Youth Football Game Management Is Important Too
By FirstDown PlayBook on Sep 22, 2019

 
football-coach-webThis is a repost from about six years ago that came to mind as we were watching a youth football game recently.  We hope there are a few nuggets of coaching advice that you might be able to use as your 2019 youth football season continues.

I am watching a youth football contest between two teams. We will call them the “blue” team and the “red” team. The blue team was the better of the two teams and they wore down the red team scoring the first touchdown. The blue team appeared to be a little better athletically but the more I watched the game the more apparent it became that the blue team was also better coached. It was apparent that as a result they executed better.

Also, the red team’s offense was having a hard time getting anything going and this had much to do with their execution not the blue team’s play. Towards the end of the first half the blue team took the ball and scored on a long drive and this made the score 14-0 just before the half.

Now this is where I get to the point of this article. The blue team kicked off to the red team and they fumble the ball around but eventually recover the ball on their own 10 yard line. The officials blew the whistle and say the half was over.

Okay,14-0 isn’t a good deal but at least the coaches can go back and regroup a little and get the kids back on the right track. It’s at this point that the officials say hold on. There are a couple of seconds left on the clock. There is time for one more play.

Immediately I’m thinking “DON”T DO IT!” If you are the red team you are on your own 10 yard line and have 90 yards to go for a score. This team has not and is not going to score a 90 yard touchdown this entire year so the only thing that could happen was something bad.

The red team sends in a play and yes, you already know what happens next. The QB drops back and throws a duck to the blue team and they run it back for a 10 yard interception touchdown. Now the poor kids on the red team are down 21-0 not to mention being demoralized right before half.

It just didn’t need to happen. I’m trying to be sensitive to the fact that youth league coaches don’t have nearly enough time to prepare for game situations like paid coaches do but a youth coach can still manage the game on a basic level.

Here are a couple of fundamental things that can help:

1. Have a game plan. What is a game plan? It’s a plan that tells you what plays to call in different situations. It’s not just a list of all of your plays. Break it down by down & distance, situations and field position. This way you will be more aware of game management situations instead of trying to decide in the heat of battle what play you should call. The play calls should already be worked out for the most part before the kickoff.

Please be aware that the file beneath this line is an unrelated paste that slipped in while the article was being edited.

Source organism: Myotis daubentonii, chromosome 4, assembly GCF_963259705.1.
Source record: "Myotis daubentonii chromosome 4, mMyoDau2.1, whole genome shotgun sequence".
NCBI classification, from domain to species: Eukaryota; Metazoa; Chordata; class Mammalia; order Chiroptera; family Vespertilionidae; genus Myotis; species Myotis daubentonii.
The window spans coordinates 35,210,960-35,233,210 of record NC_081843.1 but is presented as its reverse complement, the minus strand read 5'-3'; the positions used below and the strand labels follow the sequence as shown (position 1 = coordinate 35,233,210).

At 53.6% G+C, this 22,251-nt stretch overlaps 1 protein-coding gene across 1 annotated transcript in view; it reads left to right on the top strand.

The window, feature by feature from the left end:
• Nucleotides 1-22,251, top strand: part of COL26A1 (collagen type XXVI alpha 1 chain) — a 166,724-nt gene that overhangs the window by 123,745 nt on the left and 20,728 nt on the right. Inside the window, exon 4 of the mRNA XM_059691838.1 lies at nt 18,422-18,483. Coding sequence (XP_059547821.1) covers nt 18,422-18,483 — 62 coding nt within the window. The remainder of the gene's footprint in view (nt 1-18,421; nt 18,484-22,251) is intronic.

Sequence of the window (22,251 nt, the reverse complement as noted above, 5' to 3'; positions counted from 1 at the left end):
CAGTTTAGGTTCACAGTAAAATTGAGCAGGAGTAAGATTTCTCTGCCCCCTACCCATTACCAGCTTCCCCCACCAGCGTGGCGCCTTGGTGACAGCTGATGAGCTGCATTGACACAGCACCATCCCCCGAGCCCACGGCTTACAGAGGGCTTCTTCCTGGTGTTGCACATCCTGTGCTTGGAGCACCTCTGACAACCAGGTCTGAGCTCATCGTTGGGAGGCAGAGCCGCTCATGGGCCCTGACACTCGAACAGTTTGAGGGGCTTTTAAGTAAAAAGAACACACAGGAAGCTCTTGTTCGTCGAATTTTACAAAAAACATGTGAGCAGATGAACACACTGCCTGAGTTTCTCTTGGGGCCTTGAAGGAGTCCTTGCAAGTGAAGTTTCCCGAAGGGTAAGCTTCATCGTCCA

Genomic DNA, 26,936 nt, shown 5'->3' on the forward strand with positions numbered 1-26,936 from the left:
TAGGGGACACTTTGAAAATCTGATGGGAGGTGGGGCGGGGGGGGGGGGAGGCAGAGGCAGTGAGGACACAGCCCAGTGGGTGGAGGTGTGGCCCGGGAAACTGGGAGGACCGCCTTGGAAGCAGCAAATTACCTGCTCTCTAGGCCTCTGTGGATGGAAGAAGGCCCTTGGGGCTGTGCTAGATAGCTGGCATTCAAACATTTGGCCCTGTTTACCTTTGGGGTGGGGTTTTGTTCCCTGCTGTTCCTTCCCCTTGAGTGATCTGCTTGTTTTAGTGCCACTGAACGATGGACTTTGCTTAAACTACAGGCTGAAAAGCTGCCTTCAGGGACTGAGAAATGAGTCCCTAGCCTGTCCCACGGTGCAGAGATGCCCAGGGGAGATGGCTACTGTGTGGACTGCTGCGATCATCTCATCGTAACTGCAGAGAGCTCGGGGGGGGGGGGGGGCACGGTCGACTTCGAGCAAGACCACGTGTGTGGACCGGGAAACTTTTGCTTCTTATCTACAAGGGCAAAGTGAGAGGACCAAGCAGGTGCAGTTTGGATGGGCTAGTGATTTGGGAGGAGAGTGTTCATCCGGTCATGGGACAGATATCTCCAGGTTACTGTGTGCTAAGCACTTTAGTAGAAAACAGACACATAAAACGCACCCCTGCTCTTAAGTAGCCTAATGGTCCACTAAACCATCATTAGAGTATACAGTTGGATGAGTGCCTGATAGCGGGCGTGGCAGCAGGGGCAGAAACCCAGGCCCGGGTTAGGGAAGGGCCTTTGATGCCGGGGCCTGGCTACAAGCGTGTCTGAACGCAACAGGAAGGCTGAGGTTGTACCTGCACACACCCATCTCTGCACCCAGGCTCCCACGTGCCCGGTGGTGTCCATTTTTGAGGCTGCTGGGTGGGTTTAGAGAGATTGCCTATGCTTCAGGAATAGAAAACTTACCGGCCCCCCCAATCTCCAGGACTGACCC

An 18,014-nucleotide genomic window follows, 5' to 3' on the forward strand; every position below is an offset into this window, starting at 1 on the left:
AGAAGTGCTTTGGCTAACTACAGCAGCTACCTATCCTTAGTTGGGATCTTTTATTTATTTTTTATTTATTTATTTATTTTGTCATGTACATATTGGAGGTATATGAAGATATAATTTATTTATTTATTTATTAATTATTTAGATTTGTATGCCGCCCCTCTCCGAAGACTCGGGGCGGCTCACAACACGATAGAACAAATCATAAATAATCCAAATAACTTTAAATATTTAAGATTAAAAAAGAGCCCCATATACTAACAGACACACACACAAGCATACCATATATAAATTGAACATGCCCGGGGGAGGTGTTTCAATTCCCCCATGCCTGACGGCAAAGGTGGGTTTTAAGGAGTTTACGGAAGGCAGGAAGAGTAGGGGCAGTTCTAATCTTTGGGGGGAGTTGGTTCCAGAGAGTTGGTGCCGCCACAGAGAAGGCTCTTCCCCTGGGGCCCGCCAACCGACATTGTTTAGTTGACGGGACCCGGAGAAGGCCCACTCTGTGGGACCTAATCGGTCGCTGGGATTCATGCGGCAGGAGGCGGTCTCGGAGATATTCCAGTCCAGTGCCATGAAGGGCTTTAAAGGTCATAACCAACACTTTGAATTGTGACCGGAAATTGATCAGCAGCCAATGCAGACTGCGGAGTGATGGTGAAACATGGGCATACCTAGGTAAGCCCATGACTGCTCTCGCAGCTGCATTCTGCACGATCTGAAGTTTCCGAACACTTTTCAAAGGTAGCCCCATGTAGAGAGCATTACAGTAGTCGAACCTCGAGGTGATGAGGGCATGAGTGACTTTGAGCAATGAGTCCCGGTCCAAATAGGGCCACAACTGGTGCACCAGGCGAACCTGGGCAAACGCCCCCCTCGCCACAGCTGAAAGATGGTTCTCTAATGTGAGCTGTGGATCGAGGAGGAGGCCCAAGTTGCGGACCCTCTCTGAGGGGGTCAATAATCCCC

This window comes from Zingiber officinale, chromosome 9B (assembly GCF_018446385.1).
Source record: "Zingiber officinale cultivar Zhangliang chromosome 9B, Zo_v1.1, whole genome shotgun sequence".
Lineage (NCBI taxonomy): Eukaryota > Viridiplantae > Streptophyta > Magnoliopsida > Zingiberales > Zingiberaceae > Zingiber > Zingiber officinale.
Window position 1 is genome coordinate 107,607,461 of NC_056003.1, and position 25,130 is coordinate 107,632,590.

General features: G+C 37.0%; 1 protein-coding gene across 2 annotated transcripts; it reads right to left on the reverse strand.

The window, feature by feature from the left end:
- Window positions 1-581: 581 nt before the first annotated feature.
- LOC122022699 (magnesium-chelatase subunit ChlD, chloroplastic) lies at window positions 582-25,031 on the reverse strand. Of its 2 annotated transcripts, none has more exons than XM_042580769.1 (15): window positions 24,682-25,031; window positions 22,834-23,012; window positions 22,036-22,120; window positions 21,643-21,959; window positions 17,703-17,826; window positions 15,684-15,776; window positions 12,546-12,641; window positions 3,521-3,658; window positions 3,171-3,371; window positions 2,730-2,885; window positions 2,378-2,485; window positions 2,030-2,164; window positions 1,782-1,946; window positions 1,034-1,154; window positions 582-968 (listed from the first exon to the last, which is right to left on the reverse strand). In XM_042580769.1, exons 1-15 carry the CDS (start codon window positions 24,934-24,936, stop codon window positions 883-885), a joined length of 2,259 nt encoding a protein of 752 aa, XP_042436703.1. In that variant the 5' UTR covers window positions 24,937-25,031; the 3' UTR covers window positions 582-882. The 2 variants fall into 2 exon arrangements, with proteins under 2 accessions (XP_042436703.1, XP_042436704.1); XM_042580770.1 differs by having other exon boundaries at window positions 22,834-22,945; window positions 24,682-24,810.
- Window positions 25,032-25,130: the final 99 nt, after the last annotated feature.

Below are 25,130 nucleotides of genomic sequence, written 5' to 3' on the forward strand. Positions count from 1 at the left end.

2. Delegate some of the game day assignments to your other coaches. If you are trying to do everything something will suffer. If you are trying to call the offense, defense and special teams AND manage the game it’s just a matter of time until you miss something.

3. Breath and stay calm. If you’re emotional on the sideline you will have a greater chance to mis-manage a game situation. Emotions screw up communication between coaches and between coaches and players, not to mention just being a general waste of time. I saw the obligatory coach ball cap throw while I was watching this game and I think it made the coach feel a little better after he did it but I’m pretty sure it didn’t help his team much.

4. Stay focused on what can happen next not what just happened. This separates the really good game day coach from the others. Practice is for correcting what is wrong. If you want to correct something on game day it had better be in between series when your players come off to the sideline. If you are correcting a player while he is on the field then you have no chance to stay up with the play call or game situations.

Trust me when I say I get it. There are a lot of differences in youth league football and the NFL. What is not different is that there is a play clock and the coach must keep pace with the flow of the game. There may not be as many plays or defenses involved with a youth game plan. The complexity of the game plan may not compare either. However, if a the coach takes a little time be organized on the sideline for Saturday’s game then he has a much better chance of avoiding huge common sense game management errors on game day.

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